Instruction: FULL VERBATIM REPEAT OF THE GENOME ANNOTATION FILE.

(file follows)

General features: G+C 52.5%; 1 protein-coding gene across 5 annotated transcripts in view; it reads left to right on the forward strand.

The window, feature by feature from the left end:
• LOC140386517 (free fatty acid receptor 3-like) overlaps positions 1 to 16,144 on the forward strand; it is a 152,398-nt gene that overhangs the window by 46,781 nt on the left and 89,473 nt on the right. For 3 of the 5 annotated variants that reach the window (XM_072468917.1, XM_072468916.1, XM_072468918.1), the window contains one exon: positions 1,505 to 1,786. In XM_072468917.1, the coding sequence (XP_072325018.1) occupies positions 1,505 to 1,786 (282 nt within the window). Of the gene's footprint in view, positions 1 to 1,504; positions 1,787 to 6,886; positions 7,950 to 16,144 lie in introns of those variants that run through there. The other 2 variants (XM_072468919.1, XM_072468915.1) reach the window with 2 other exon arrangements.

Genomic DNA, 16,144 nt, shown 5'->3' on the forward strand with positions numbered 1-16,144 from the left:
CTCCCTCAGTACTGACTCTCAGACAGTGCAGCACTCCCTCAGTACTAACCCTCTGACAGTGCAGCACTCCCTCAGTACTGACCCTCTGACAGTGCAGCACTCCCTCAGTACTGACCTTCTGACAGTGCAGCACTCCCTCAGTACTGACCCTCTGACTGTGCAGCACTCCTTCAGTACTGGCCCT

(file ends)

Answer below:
General features: G+C 52.5%; 1 protein-coding gene across 5 annotated transcripts in view; it reads left to right on the forward strand.

The window, feature by feature from the left end:
• LOC140386517 (free fatty acid receptor 3-like) overlaps positions 1 to 16,144 on the forward strand; it is a 152,398-nt gene that overhangs the window by 46,781 nt on the left and 89,473 nt on the right. For 3 of the 5 annotated variants that reach the window (XM_072468917.1, XM_072468916.1, XM_072468918.1), the window contains one exon: positions 1,505 to 1,786. In XM_072468917.1, the coding sequence (XP_072325018.1) occupies positions 1,505 to 1,786 (282 nt within the window). Of the gene's footprint in view, positions 1 to 1,504; positions 1,787 to 6,886; positions 7,950 to 16,144 lie in introns of those variants that run through there. The other 2 variants (XM_072468919.1, XM_072468915.1) reach the window with 2 other exon arrangements.

Genomic DNA, 16,144 nt, shown 5'->3' on the forward strand with positions numbered 1-16,144 from the left:
CTCCCTCAGTACTGACTCTCAGACAGTGCAGCACTCCCTCAGTACTAACCCTCTGACAGTGCAGCACTCCCTCAGTACTGACCCTCTGACAGTGCAGCACTCCCTCAGTACTGACCTTCTGACAGTGCAGCACTCCCTCAGTACTGACCCTCTGACTGTGCAGCACTCCTTCAGTACTGGCCCT